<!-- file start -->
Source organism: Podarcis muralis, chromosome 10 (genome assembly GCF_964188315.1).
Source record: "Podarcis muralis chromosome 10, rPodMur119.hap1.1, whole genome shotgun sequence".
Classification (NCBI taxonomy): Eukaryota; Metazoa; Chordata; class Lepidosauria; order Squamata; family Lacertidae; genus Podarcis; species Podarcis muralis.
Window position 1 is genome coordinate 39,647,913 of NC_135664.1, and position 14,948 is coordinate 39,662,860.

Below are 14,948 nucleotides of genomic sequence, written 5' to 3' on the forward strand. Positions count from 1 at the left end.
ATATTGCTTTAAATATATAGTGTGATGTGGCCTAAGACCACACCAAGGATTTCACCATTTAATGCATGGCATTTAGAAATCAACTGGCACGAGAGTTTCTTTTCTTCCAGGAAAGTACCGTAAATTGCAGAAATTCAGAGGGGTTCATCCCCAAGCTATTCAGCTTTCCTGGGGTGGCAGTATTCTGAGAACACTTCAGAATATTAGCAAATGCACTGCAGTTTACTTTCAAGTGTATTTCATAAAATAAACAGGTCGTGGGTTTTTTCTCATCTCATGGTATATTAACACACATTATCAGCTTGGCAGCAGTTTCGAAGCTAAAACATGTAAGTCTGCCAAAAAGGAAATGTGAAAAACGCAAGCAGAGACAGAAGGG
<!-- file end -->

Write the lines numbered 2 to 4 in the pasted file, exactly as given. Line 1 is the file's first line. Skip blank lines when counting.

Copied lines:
Source record: "Podarcis muralis chromosome 10, rPodMur119.hap1.1, whole genome shotgun sequence".
Classification (NCBI taxonomy): Eukaryota; Metazoa; Chordata; class Lepidosauria; order Squamata; family Lacertidae; genus Podarcis; species Podarcis muralis.
Window position 1 is genome coordinate 39,647,913 of NC_135664.1, and position 14,948 is coordinate 39,662,860.